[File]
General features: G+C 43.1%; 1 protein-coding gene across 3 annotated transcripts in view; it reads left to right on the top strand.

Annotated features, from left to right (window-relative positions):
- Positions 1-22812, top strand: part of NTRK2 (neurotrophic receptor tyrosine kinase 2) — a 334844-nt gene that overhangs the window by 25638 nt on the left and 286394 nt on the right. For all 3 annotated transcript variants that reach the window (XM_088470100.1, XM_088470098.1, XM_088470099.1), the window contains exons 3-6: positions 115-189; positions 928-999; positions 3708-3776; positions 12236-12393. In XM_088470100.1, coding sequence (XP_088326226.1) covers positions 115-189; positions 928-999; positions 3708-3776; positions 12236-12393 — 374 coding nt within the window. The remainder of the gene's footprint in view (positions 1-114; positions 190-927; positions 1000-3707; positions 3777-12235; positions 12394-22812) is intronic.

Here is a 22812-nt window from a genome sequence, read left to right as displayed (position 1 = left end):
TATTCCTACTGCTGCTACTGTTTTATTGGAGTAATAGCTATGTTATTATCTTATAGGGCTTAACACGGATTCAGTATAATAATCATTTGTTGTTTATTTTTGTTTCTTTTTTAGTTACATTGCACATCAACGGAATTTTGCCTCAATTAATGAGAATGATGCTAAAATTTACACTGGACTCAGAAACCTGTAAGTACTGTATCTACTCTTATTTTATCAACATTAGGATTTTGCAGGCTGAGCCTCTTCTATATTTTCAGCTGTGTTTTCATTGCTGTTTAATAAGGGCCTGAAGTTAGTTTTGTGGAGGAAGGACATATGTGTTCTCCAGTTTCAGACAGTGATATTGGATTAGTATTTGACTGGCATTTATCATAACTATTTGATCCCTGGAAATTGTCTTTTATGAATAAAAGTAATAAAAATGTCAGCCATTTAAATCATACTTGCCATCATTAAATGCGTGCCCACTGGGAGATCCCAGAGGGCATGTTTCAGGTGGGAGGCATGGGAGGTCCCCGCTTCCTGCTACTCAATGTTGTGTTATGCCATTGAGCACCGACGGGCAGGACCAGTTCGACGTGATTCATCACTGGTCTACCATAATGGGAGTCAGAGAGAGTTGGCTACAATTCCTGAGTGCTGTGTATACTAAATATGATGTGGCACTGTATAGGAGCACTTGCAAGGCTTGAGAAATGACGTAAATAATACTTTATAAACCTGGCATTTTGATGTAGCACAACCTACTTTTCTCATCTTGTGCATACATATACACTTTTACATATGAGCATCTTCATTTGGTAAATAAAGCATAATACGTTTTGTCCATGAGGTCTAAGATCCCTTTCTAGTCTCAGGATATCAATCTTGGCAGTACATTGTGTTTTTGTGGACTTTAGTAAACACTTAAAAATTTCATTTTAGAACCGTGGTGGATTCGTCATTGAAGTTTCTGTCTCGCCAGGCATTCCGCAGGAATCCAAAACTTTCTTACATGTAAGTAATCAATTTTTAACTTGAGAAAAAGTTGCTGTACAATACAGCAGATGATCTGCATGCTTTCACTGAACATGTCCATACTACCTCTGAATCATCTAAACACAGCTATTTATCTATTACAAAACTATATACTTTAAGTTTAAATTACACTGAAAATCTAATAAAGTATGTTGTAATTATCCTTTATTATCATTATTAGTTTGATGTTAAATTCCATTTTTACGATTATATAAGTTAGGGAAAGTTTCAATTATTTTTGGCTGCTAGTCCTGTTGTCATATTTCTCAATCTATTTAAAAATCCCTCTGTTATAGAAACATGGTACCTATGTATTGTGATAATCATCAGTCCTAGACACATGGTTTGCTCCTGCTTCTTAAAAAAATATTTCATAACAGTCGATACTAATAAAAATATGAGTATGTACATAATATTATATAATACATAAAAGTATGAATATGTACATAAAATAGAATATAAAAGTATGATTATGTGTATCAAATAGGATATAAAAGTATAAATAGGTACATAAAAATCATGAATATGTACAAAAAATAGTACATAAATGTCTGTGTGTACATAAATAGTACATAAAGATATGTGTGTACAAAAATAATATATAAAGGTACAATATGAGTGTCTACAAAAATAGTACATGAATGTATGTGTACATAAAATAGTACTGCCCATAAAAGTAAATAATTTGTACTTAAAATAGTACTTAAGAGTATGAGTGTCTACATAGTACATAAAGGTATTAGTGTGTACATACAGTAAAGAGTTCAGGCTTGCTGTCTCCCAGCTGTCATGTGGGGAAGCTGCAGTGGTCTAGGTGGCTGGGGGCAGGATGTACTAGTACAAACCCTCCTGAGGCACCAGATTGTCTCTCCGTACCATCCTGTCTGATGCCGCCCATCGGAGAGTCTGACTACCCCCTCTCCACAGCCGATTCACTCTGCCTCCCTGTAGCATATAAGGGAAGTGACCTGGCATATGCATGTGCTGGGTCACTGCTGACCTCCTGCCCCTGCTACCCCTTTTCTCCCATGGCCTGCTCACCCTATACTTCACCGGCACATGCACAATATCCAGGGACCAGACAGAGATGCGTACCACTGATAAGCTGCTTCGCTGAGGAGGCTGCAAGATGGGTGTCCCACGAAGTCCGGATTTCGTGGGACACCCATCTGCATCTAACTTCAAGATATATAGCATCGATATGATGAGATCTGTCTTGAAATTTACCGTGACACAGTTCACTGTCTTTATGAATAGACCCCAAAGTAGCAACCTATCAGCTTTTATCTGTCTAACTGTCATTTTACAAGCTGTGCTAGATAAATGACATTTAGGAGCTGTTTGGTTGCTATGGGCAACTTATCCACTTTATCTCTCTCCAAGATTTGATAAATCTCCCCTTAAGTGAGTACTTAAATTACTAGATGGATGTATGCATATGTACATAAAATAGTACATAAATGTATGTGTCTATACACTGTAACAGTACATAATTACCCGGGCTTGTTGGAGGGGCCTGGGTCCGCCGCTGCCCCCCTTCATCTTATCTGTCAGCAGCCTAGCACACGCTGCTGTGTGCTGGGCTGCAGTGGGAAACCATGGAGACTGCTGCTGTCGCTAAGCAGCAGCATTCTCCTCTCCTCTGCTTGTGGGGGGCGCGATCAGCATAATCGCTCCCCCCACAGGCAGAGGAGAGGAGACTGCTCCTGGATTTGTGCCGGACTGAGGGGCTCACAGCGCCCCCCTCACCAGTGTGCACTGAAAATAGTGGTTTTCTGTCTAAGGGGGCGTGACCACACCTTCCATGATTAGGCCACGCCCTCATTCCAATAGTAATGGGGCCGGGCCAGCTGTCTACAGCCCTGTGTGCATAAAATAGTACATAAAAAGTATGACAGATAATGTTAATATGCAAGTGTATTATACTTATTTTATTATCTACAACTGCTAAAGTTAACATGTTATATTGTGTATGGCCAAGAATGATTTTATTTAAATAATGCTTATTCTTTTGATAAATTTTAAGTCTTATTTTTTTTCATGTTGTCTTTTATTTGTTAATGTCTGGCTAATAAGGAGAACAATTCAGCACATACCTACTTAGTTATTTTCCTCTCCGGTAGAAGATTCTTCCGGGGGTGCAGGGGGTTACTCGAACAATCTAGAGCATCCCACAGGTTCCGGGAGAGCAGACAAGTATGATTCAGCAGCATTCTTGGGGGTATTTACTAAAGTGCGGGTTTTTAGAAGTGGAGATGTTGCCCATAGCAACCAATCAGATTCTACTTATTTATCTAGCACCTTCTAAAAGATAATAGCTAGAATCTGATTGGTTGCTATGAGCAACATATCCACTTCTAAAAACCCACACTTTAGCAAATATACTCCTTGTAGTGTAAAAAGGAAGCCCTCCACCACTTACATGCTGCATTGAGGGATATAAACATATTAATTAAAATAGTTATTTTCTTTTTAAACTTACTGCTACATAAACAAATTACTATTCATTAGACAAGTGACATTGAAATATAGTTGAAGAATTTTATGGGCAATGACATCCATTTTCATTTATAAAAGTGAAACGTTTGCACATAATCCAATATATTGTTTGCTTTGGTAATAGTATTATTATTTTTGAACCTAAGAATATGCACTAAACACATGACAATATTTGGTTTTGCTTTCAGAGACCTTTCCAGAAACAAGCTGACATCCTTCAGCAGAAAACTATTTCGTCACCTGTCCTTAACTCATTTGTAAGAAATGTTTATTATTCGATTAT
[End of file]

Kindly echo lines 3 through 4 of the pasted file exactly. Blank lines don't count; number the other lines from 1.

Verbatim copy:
- Positions 1-22812, top strand: part of NTRK2 (neurotrophic receptor tyrosine kinase 2) — a 334844-nt gene that overhangs the window by 25638 nt on the left and 286394 nt on the right. For all 3 annotated transcript variants that reach the window (XM_088470100.1, XM_088470098.1, XM_088470099.1), the window contains exons 3-6: positions 115-189; positions 928-999; positions 3708-3776; positions 12236-12393. In XM_088470100.1, coding sequence (XP_088326226.1) covers positions 115-189; positions 928-999; positions 3708-3776; positions 12236-12393 — 374 coding nt within the window. The remainder of the gene's footprint in view (positions 1-114; positions 190-927; positions 1000-3707; positions 3777-12235; positions 12394-22812) is intronic.

Here is a 22812-nt window from a genome sequence, read left to right as displayed (position 1 = left end):